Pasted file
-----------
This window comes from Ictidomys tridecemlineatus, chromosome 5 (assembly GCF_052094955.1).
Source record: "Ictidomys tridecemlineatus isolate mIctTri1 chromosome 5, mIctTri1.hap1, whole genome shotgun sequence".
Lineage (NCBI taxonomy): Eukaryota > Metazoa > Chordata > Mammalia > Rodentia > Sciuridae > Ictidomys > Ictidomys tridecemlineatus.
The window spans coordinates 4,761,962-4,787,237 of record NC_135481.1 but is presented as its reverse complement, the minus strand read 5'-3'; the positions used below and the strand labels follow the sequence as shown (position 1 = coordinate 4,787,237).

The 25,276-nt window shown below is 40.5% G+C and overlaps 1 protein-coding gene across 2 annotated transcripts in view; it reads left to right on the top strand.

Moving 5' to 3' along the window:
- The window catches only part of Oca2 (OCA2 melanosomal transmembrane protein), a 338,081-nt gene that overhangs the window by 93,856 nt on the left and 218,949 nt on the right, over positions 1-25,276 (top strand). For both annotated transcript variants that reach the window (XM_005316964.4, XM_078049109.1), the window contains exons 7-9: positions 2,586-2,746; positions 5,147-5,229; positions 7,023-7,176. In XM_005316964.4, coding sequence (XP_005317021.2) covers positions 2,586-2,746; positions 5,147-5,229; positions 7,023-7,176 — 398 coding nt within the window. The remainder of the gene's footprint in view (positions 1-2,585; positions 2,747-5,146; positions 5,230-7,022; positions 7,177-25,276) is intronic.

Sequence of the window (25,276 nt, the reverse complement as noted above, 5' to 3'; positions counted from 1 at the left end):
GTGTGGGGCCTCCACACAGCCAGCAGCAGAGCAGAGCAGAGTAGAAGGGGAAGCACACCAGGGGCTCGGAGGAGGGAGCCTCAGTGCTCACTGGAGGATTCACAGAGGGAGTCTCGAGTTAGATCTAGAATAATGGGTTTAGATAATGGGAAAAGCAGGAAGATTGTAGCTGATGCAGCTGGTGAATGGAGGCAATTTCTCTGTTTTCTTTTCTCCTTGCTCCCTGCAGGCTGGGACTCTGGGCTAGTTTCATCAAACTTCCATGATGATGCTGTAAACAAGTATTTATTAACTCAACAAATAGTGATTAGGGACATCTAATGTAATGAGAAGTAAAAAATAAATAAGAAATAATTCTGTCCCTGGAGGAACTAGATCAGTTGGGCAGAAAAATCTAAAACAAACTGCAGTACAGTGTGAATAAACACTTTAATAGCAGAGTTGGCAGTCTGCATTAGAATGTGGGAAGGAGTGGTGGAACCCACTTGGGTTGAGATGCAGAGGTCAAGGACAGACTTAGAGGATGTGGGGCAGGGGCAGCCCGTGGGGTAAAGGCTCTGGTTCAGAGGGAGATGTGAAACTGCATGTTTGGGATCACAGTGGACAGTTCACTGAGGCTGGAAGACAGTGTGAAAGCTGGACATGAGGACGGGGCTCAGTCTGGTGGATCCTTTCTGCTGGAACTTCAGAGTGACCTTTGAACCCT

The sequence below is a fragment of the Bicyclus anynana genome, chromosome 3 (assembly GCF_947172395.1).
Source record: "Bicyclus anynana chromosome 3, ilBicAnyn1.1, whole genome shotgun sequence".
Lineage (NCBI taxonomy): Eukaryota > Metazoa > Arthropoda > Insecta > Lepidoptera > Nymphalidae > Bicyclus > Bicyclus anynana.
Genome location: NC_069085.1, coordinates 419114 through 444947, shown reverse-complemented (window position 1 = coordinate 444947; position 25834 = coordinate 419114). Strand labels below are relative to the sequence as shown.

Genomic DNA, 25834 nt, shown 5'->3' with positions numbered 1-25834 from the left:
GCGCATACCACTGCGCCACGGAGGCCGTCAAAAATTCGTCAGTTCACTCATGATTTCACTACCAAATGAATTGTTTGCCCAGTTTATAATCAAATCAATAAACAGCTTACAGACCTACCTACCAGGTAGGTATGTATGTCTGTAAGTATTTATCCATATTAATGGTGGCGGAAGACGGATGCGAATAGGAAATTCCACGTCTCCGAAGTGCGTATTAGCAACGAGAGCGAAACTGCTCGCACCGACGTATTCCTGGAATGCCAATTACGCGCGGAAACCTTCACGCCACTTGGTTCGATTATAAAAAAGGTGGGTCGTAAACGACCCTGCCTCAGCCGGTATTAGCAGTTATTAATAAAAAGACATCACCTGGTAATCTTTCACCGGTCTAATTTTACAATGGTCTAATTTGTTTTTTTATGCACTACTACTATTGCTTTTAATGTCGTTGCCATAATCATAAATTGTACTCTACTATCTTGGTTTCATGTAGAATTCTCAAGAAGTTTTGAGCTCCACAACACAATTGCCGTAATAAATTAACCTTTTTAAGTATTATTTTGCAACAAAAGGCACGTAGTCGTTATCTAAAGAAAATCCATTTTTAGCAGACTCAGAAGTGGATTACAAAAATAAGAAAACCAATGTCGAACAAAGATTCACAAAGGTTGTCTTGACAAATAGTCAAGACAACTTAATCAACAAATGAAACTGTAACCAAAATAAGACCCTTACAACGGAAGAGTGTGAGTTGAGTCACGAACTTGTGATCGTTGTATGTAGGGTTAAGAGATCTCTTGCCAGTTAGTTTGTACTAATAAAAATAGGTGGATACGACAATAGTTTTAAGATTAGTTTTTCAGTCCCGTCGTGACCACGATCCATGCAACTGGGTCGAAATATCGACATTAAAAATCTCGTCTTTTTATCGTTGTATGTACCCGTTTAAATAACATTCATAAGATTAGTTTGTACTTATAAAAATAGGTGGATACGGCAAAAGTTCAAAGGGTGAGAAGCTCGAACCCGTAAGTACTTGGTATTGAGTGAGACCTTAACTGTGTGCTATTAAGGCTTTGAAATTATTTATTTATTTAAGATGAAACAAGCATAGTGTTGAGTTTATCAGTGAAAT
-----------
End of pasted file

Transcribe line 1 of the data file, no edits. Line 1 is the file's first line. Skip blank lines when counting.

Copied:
This window comes from Ictidomys tridecemlineatus, chromosome 5 (assembly GCF_052094955.1).